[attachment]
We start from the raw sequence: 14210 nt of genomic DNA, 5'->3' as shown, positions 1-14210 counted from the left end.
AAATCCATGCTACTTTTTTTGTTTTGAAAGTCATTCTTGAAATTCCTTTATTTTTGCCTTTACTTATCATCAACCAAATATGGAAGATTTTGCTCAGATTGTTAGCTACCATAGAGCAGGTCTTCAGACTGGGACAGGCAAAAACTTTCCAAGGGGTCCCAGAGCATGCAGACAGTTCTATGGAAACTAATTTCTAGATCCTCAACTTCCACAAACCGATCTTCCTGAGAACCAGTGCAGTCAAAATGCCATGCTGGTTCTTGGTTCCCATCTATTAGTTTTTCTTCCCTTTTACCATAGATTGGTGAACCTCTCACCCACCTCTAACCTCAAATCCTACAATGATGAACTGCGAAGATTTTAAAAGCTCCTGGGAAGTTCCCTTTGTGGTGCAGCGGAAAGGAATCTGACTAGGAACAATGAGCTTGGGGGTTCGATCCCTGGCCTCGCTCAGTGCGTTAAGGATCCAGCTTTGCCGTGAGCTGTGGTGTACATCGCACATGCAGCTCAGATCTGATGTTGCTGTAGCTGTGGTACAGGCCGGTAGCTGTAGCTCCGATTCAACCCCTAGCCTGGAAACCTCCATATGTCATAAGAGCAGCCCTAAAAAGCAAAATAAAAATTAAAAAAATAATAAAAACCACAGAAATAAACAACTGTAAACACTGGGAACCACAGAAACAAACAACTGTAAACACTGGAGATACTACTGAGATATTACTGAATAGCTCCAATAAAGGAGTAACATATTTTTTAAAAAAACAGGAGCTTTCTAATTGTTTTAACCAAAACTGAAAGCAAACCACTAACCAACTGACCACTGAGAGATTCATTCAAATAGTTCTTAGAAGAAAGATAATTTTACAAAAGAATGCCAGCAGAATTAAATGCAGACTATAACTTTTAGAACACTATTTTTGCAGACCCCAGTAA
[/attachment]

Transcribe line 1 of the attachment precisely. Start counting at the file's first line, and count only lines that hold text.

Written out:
We start from the raw sequence: 14210 nt of genomic DNA, 5'->3' as shown, positions 1-14210 counted from the left end.